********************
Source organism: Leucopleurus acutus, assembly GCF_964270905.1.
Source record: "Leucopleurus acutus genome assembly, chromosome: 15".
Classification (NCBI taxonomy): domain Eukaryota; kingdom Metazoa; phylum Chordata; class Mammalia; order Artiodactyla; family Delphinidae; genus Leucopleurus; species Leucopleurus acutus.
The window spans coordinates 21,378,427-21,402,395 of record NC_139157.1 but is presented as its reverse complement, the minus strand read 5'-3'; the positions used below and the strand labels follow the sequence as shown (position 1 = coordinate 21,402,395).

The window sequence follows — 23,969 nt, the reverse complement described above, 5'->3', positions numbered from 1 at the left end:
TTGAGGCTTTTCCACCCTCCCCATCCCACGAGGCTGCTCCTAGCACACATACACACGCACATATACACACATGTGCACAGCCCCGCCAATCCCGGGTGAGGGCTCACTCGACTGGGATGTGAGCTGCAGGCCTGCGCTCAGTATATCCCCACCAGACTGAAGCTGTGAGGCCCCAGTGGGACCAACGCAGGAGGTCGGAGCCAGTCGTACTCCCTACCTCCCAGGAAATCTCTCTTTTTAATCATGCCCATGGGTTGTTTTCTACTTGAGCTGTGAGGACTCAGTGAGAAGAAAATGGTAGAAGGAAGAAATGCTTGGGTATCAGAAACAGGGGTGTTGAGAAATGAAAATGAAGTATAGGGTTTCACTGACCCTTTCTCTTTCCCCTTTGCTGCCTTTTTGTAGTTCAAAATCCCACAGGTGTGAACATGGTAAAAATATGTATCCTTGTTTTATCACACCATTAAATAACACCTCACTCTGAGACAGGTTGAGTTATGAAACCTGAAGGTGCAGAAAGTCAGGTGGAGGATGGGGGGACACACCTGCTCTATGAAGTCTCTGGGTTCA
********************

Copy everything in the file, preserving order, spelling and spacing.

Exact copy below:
Source organism: Leucopleurus acutus, assembly GCF_964270905.1.
Source record: "Leucopleurus acutus genome assembly, chromosome: 15".
Classification (NCBI taxonomy): domain Eukaryota; kingdom Metazoa; phylum Chordata; class Mammalia; order Artiodactyla; family Delphinidae; genus Leucopleurus; species Leucopleurus acutus.
The window spans coordinates 21,378,427-21,402,395 of record NC_139157.1 but is presented as its reverse complement, the minus strand read 5'-3'; the positions used below and the strand labels follow the sequence as shown (position 1 = coordinate 21,402,395).

The window sequence follows — 23,969 nt, the reverse complement described above, 5'->3', positions numbered from 1 at the left end:
TTGAGGCTTTTCCACCCTCCCCATCCCACGAGGCTGCTCCTAGCACACATACACACGCACATATACACACATGTGCACAGCCCCGCCAATCCCGGGTGAGGGCTCACTCGACTGGGATGTGAGCTGCAGGCCTGCGCTCAGTATATCCCCACCAGACTGAAGCTGTGAGGCCCCAGTGGGACCAACGCAGGAGGTCGGAGCCAGTCGTACTCCCTACCTCCCAGGAAATCTCTCTTTTTAATCATGCCCATGGGTTGTTTTCTACTTGAGCTGTGAGGACTCAGTGAGAAGAAAATGGTAGAAGGAAGAAATGCTTGGGTATCAGAAACAGGGGTGTTGAGAAATGAAAATGAAGTATAGGGTTTCACTGACCCTTTCTCTTTCCCCTTTGCTGCCTTTTTGTAGTTCAAAATCCCACAGGTGTGAACATGGTAAAAATATGTATCCTTGTTTTATCACACCATTAAATAACACCTCACTCTGAGACAGGTTGAGTTATGAAACCTGAAGGTGCAGAAAGTCAGGTGGAGGATGGGGGGACACACCTGCTCTATGAAGTCTCTGGGTTCA